Factorem’s ISO 2768 Machining Guidelines

April 28, 2024

Here is an article written by our engineering team that will guide you on the ISO 2768 based tolerances that Factorem bases its machining standards on. Tolerancing can greatly influence the way in which parts fit together into an assembly and is thus extremely important. If you submit a part, with incompletely listed tolerances, these are the standards that we follow.

1. Introduction

Tolerance refers to the permissible degree of variation for a particular feature or geometry of a part. Tolerances are carefully taken into account when a part or assembly is designed, to better suit practical machining and assembly limitations that may lead to deviations, affecting the end use-cases.

As we know, machining is a process that can be carried out in differing levels of accuracy and precision. The closer or tighter that we control features, the more expensive it gets, this is because the operator or machine has to spend longer performing the task. Moreover, for general use cases, controlling features very tightly has no merit, since end use-cases can be satisfied with parts of relatively lower precision and/or accuracy. If a part is dimensioned correctly, the designer’s intent, thought process and assembly requirements are all clear to the machinist.

This paper highlights Factorem’s internal machining tolerance guidelines, to be followed in the following use cases:

  1. The customer doesn’t provide a technical drawing of the uploaded part for a subtractive machining process.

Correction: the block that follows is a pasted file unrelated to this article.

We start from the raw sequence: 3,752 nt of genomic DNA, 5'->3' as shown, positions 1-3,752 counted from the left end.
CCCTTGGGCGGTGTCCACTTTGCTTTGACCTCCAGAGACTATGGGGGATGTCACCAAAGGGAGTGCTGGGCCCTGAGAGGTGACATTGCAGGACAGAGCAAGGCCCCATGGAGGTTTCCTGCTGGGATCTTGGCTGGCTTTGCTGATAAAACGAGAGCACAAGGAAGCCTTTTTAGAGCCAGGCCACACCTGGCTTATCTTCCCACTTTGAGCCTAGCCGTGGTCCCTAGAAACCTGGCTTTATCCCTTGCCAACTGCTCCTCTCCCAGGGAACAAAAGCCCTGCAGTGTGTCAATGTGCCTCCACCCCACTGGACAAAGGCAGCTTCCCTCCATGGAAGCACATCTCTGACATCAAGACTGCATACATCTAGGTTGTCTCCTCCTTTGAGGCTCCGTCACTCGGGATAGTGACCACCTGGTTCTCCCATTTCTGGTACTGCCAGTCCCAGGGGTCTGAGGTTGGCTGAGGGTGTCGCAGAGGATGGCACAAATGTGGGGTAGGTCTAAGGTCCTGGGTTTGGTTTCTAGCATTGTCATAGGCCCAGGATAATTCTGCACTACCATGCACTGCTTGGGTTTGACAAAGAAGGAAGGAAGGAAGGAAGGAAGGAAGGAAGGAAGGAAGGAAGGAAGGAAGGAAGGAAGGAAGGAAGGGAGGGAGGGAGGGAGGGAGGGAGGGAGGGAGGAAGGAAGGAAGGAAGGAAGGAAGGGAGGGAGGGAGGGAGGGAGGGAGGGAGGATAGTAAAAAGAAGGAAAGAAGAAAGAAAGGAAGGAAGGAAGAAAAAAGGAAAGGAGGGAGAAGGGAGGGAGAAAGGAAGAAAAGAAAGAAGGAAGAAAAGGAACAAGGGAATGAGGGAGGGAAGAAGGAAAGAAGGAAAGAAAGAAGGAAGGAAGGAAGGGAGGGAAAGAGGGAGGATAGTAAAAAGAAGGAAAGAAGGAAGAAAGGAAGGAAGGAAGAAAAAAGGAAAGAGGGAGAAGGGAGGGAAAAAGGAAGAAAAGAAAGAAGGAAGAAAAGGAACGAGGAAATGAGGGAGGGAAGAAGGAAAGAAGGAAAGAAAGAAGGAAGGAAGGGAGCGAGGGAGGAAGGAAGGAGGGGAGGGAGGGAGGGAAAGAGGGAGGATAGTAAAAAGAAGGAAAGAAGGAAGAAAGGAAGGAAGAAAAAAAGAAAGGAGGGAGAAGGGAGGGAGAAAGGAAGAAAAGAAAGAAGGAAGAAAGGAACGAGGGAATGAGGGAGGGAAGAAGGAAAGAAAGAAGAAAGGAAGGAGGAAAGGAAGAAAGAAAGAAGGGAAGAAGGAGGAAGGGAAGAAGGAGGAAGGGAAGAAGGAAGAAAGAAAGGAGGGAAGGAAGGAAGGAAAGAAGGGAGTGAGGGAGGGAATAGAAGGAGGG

2. The customer doesn’t provide tolerance guidelines on the uploaded technical drawings.
  3. The customer asks for a recommendation on the tolerance guidelines for his/her part.

General tolerances for linear and angular measures fall into one or more tolerance classes (as stated in ISO2768-T1 and ISO2768-T2), indicated in the following sections. The default tolerance guidelines for each of these have been indicated in the relevant sections as well.

This document states the relevant tolerance standards at Factorem. Factorem has followed relevant ISO standards (ISO2768-T1 and ISO2768-T2) to derive these guidelines.

If the customer requires tolerance classes deviating from Factorem’s standards, then he/she must indicate this on the technical drawings, to be provided with the relevant 3D files.

2. General Tolerances for Linear and Angular Dimensions (ISO 2768 T1)

2.1 Linear Dimensions

2.2 External Radii and Chamfers

2.3 Angular Dimensions

2.4 Flatness

2.5 Perpendicularity

2.6 Symmetry

2.7 Run Out(s)

Thanks for reading!